Whenever I tell friends that I’m a Washington Wizards fan, 100.0% of the time their eyes glaze over, as if I had just said the most uninteresting thing uttered by anyone, anywhere. It’s tough to care about something so unconditionally and not have the person to whom you’re speaking recognize all the years of heartbreak that you’ve had to endure as a fan of such an historically inept sports franchise. In any event, I’ve grown pretty accustomed to it, so don’t feel bad for me.
Why do I continue to support the Washington Wizards despite their many years of futility? First, I think there’s honor in supporting a team through thick and thin, no matter what. The Wizards are also a connection to my hometown as I’ve migrated from the Washington D.C. area to various cities along the East Coast. However, more than anything, I believe that it comes down to my childhood memories, when NBA players were my heroes.
I remember playing basketball in my backyard court as a young kid, two to fours hours a day, even when it was raining or snowing outside, and I had to wear gloves to prevent frostbite. Because of the irregular dimensions of the court, the sky-hook from the right corner was a popular shot of mine that I hit with regularity over my younger brother. I even mastered that shot to garner a place on the all-star team for the local Boys and Girls club. I had dreams of going pro, envisioning myself as the second coming of Hakeem Olajuwon. I along with Hakeem and Ralph Sampson would form the Triplet Towers. I failed to realize that genetics play a huge role in the height and size one eventually achieves as an adult.
I continued to believe in this dream of playing in the NBA with all my heart, inspired by the glory days of Magic and Larry and later the ascendance of Air Jordan. And yes, those pesky Washington Bullets (as they were known at the time), that I couldn’t seem to shake. I used to attend Bullets games at the old Capital Center through a promotion that the Bullets marketing folks sold to customers called “The 10 Pack.” Come see Magic. Larry. Jordan. Ewing. Robinson. Barkley. The list goes on and on. Never was a single Washington Bullets player mentioned in the promotion. I got the chance to see a lot of the all-time greats in person. Most people in the arena were there to root for the opposing team, but some, like myself, remained loyal to the Bullets. (I won’t deny, however, that I got extremely giddy whenever my idol Michael Jordan came to town.) I don’t think I can recall a specific instance in which the Bullets won any of these games. They were like the Washington Generals. The laughingstocks of the NBA.
Then, it all came crashing down for me. My pubescent growth spurt came to a stop. I tried hanging onto the chin-up bar I had attached to a door frame, stretching my body torturously like William Wallace at the end of Braveheart in an effort to grow taller. (I had seen Jordan talk about doing it in Come Fly With Me, which I had watched hundreds of times.) I was a 5 foot, 106 pound high school freshman trying out for the freshman basketball team at one of the most storied programs in America, DeMatha High School. A school that had won multiple national championships at the varsity level. I gave it my all during tryouts. But most of the time I found myself cowering under the basket, as these superathlete freshmen dunked all over me. Where had they come from? Why hadn’t I encountered them while I was tearing up the Boys and Girls Club league with my 10 foot baby hook?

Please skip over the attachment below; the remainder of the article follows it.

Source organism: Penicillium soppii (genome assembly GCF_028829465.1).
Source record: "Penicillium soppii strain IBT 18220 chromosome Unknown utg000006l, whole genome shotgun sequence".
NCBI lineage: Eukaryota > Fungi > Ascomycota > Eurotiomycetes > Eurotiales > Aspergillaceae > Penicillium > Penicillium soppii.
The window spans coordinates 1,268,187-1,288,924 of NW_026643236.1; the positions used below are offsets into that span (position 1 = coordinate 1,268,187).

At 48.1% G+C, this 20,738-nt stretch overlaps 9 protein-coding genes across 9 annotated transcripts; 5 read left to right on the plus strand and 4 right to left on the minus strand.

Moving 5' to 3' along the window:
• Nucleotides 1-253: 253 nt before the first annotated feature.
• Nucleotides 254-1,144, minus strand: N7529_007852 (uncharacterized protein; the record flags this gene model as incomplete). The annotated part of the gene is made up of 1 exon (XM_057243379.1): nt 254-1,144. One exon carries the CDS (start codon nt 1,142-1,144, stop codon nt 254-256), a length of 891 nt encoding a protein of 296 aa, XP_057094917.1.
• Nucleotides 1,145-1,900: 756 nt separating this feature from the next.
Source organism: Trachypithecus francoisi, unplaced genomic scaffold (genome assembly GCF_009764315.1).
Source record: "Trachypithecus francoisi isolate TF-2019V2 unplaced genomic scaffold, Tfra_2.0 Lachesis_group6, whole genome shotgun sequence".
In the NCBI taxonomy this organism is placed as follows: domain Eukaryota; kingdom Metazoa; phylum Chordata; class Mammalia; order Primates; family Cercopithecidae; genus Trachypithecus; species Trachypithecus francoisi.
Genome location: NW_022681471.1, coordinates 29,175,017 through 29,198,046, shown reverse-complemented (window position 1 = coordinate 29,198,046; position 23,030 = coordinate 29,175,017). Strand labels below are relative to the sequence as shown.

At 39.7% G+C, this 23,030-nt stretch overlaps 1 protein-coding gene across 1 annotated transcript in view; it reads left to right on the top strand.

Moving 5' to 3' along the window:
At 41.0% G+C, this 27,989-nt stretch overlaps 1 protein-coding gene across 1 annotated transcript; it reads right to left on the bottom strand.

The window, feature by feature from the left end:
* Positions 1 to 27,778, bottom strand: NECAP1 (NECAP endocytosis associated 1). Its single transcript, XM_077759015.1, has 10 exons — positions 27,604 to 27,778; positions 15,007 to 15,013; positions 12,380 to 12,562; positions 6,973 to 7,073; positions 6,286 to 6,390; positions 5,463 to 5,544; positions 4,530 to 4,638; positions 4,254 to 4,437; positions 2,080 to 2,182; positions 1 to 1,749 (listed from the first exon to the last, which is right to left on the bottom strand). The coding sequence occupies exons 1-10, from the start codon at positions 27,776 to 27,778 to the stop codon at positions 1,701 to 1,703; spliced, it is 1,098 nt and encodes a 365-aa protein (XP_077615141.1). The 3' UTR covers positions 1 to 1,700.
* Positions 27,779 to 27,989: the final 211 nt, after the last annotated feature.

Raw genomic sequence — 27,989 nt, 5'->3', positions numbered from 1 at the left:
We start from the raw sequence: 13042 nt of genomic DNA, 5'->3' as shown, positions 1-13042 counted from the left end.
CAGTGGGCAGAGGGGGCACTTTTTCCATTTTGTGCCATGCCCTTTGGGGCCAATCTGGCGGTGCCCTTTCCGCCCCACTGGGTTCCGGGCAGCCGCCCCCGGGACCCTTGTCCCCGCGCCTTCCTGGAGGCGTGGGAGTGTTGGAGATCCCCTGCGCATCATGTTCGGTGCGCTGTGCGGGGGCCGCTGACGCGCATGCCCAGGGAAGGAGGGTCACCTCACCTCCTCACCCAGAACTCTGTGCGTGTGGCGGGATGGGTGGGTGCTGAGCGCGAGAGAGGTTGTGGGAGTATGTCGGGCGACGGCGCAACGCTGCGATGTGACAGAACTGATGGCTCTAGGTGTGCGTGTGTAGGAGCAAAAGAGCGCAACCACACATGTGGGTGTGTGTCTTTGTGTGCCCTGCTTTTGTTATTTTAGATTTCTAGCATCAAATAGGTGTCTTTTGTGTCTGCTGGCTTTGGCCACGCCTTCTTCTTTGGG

Despite this experience, I still remained under the delusion that I could one day make it to the NBA, if only I just tried harder. The harsh words of my high school principal, whom I had met before freshman year, rang in my ears: “You’re not going to be the next Michael Jordan.” I was so naive at the time, that it was one of the most crushing moments of my life. But it served as motivation. Wasn’t Jordan propelled to future greatness because he was cut from his high school basketball team as a sophomore?
You can probably guess how the story ends. This isn’t Rudy, Part 2. I didn’t make it to the NBA. I didn’t even make my high school team. I continued to play basketball recreationally, but I ultimately had to get a real job just like anybody else. My love of the game of basketball, and the NBA in particular, however, remained and has only increased over time.
But before I end this post on a down note, I just want to let you all know that the story hasn’t really ended. The Washington Wizards, that underdog team of loveable losers and misfits, still hasn’t won a championship since 1978, two years after I was born. Thus, in many ways, I find that the Wizards’ historical struggles mirror my own underdog experience and the hopes and dreams I harbored as a child. I identify with the team and live through their ups and downs. Like a true underdog, no one ever expects them to amount to anything. I know, it all sounds kind of silly for a grown man to get so attached to the prospects of a sports franchise. But isn’t that what fandom is all about? Getting the chance to experience winning and losing through the our larger than life sports heroes, to experience that joy and agony, and above all inspiration, as if we were once again kids?
I continue to root for the Wizards. I don’t know whether the Wizards are bogged down in the Second Act of their story arc, or whether they are about to turn the corner into the Third Act. In real life, fairy tales don’t always come true. Imagine my thrill, however, if the Wizards are able finally to hoist that championship trophy, the one act that I had dreamed about doing myself for so many years as a child but will never be able to accomplish. It may not be the same thing, but for me, it’s close enough.
Are your eyes still glazing over?